Assessing the value of Inheritance Act Claims by adult children

Inheritance Act claims by adult children

Inheritance lawyer, Naomi Ireson, who regularly represents claimants and defendants in claims by adult children made under the Inheritance Act, looks at an important High Court decision. If you are wishing to make a claim and would like to know where you stand then contact our helpline for a free assessment of your case.

When dealing with Inheritance Act claims by adult children one common problem is assessing the amount of financial provision the applicant should receive.

The leading case on Inheritance Act adult child claims, Ilott v Mitson, recently proceeded to the High Court in order to determine the applicant’s appeal against the award made at first instance. The appeal was dismissed.


The claim was pursued by the daughter of the deceased, Heather Ilott. Mrs Ilott had been estranged from her mother (the deceased) since the age of 17. Mrs Ilott resided with her husband, with whom she had five children. They lived modestly in a Housing Association property, with limited income and largely dependent upon state benefits for an income. The deceased disagreed with Mrs Ilott’s lifestyle which led to their long-term estrangement. Consequently, the deceased left her estate, valued at £486,000, to three charities and specifically excluded Mrs Ilott on the basis that she felt she had no moral obligation to provide for her daughter.

The case proceeded to trial in 2007. The charities defended the claim on the basis that Mrs Ilott failed to establish that the deceased’s Will did not make reasonable financial provision for her. However, the judge at first instance found that the primary responsibility for the estrangement between Mrs Ilott and deceased laid firmly with the deceased. Crucially, the judge found that the fact that Mrs Ilott was an adult child did not to bar her from pursuing a claim against the estate and the fact that she had limited financial means was a relevant consideration.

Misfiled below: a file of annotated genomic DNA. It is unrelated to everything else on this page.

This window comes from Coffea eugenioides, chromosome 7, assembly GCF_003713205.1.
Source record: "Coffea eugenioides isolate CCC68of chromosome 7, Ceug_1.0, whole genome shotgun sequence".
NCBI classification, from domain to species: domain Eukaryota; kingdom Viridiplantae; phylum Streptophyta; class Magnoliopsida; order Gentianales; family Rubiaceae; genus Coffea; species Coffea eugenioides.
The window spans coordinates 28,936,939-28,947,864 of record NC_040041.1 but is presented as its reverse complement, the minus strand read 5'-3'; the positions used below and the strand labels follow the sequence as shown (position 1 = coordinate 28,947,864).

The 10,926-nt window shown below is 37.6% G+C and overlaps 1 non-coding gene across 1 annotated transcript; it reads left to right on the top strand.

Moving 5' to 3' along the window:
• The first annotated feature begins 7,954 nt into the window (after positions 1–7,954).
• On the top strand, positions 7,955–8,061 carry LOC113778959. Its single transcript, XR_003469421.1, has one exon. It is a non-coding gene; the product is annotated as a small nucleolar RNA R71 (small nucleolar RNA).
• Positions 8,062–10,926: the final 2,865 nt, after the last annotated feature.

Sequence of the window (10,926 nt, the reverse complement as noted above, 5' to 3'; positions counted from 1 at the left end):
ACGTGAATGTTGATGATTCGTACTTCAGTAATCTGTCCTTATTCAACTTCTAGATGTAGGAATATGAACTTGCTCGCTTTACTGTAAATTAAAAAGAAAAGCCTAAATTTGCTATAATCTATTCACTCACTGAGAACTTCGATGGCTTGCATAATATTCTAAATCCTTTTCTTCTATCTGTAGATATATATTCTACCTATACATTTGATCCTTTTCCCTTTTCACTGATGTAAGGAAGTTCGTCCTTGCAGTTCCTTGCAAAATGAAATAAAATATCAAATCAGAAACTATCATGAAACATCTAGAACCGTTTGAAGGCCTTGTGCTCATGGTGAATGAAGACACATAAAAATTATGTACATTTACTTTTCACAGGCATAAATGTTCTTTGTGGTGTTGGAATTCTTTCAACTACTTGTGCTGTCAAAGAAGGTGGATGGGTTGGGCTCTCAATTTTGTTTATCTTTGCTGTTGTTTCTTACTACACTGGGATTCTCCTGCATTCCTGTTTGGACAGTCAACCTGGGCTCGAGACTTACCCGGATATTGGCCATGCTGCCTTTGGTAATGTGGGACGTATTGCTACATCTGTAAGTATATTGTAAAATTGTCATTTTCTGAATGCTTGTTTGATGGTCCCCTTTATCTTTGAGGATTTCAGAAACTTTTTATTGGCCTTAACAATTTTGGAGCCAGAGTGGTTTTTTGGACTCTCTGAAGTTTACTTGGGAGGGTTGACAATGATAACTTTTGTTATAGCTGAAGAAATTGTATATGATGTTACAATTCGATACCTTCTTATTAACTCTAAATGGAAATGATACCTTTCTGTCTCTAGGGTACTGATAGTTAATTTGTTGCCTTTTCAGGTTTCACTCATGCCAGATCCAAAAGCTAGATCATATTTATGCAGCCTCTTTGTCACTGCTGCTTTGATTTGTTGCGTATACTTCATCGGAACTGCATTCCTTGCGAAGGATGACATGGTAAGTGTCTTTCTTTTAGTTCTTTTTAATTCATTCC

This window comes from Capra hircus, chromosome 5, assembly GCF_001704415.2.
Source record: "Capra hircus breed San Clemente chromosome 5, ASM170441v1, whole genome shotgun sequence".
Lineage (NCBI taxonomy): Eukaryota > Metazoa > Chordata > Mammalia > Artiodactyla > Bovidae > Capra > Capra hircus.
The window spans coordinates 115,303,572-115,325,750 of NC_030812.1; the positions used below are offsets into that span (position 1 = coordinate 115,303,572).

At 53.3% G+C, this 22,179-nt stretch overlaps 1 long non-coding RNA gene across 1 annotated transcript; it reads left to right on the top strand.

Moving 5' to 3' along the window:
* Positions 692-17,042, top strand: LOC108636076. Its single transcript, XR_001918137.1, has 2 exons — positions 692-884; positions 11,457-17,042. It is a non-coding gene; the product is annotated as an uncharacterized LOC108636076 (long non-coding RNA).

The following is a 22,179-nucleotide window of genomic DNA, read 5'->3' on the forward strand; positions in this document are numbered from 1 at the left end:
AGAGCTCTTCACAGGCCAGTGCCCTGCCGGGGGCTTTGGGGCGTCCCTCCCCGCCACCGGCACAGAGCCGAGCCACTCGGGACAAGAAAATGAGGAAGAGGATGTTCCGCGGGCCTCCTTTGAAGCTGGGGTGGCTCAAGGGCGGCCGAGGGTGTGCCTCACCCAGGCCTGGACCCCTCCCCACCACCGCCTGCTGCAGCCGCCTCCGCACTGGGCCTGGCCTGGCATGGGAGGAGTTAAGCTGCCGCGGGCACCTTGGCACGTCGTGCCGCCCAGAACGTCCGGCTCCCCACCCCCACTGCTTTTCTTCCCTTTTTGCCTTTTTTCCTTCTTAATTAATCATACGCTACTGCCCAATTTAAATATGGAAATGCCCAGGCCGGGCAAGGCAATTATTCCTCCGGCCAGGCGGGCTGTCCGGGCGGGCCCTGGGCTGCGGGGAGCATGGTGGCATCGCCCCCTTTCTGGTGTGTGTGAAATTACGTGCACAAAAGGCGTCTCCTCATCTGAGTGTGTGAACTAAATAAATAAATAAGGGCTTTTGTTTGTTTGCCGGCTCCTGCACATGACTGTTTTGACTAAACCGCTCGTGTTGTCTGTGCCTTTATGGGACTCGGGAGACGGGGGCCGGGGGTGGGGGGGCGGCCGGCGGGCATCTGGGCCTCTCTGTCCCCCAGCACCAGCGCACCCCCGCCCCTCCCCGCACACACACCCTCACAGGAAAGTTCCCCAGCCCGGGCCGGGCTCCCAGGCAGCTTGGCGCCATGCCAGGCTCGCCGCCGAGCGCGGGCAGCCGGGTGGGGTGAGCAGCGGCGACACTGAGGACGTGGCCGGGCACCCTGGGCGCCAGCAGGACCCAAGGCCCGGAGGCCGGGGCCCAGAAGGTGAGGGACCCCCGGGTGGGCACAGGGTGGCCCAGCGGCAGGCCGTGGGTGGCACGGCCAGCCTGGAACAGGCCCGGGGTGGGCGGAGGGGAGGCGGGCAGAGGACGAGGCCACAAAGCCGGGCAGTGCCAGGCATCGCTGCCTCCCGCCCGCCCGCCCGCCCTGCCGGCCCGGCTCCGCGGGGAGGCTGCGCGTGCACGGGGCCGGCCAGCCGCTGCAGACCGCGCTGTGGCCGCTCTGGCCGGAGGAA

At the date of trial, Mrs Ilott’s family income was declared as £20,386. Mrs Ilott and her husband had capital of between £2,000 and £3,000 but Mrs Ilott had no pension provision. Generally their standard of living was low which was evidenced by the fact that Mrs Ilott had never had a holiday.

Mrs Ilott prepared a schedule of her needs and resources claiming the following from the estate:

  • £186,000 to permit her to purchase her own home
  • £53,000 to pay for a single-storey extension to home
  • A capitalised sum equivalent to an income of £10,000 per year for the remainder of her life which calculated on the Duxbury tables provided a capital sum of £173,000
  • A further capital sum to furnish and equip the house following purchase totaling £40,950
  • An annual budget for the family totaling £34,600 which after discounting the child benefit and Mrs Ilott’s husbands part-time earnings totaled an annual income of 27,776 which capitalised for life would require a sum of about £562,000

Interestingly, the judge commented that Mrs Ilott’s claim far exceeded the size of the estate and commented that her case was presented in “an ill thought out and unhelpful way.”

The charities argued that if the court was minded to make any award to Mrs Ilott it should be a small sum to fund the cost of driving lessons and to enable her to return to work in order that she could gain greater financial independence. The defendants suggested a figure of no more than £3,000 – £5,000.